Widower Wishes His Wife Never Came to Newport Beach for Controversial Surgery
Make that, his late wife.
Maralyn Clarke, 56, suffered a massive brain hemorrhage hours after having her neck veins opened at the clinic, where the Calgary woman had undergone an experimental vein treatment for multiple sclerosis.
"I deeply regret she's not here and in hindsight I wish she hadn't had the procedure," Frank Lamb, Clarke's wife, tells the Calgary Herald.
"Something like this was never supposed to happen," he said of her death after the controversial "liberation" procedure. "The only way I could have stopped her from getting this treatment would have been to tie her up."
His wife attended a Synergy Health Concepts seminar earlier this year in Calgary, where clinic doctors explained the procedure developed by Italian neurologist Paolo Zamboni that involves opening up blocked veins. Stenosis, a narrowing or blockage of veins in the neck that drain blood from the brain, results in MS symptoms, according to Zamboni's theory.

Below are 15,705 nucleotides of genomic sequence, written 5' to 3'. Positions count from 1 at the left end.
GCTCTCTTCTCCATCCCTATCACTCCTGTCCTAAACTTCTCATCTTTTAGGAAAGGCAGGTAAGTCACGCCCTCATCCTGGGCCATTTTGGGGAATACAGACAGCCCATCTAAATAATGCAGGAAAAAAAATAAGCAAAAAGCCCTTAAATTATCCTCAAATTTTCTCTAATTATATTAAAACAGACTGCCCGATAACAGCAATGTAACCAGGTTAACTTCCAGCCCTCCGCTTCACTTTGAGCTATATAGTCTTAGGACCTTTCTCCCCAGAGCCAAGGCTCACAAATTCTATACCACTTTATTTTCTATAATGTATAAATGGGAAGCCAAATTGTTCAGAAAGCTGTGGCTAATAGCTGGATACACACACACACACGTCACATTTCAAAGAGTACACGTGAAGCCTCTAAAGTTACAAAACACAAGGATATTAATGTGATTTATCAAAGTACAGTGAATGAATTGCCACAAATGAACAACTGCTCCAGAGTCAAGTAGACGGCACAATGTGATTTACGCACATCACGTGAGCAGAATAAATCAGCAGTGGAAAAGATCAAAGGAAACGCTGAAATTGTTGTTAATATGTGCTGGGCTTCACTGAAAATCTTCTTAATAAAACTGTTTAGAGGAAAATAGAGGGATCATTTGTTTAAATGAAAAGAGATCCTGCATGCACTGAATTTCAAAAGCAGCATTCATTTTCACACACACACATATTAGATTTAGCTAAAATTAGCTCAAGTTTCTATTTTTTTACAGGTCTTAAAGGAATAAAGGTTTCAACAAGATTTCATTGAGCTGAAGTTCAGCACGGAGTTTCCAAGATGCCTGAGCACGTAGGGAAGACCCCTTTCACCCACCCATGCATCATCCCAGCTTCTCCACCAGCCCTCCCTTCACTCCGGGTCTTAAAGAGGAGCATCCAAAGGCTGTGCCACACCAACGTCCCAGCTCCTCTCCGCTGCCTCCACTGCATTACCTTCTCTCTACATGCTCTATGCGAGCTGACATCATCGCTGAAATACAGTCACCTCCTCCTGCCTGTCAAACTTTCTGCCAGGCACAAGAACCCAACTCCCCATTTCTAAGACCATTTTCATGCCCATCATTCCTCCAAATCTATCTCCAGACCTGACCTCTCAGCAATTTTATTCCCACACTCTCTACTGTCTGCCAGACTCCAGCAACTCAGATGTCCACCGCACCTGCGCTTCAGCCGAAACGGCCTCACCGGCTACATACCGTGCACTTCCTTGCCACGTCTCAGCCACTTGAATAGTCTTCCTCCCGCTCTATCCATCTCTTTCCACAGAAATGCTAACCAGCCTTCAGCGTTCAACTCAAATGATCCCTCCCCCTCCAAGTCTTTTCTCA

In the recovery room after the $12,000 surgery, Clarke had extremely high blood pressure, according to Lamb, who said staff gave her medication and sent her on her way. Within hours, she suffered an extreme headache, nausea and vomiting. An ambulance rushed her to emergency at a nearby hospital.
She was taken off life support on April 18 after doctors determined she had suffered irreversible brain damage.
"No one ever mentioned this was a risk," according to Lamb. "I wonder if things would have turned out better if she'd been able to receive the treatment in a proper hospital."
The Canadian government announced on June 29 that it would fund clinical trials of liberation therapy for multiple sclerosis patients.
Despite his wife's experiences in Newport Beach, Lamb says he supports that.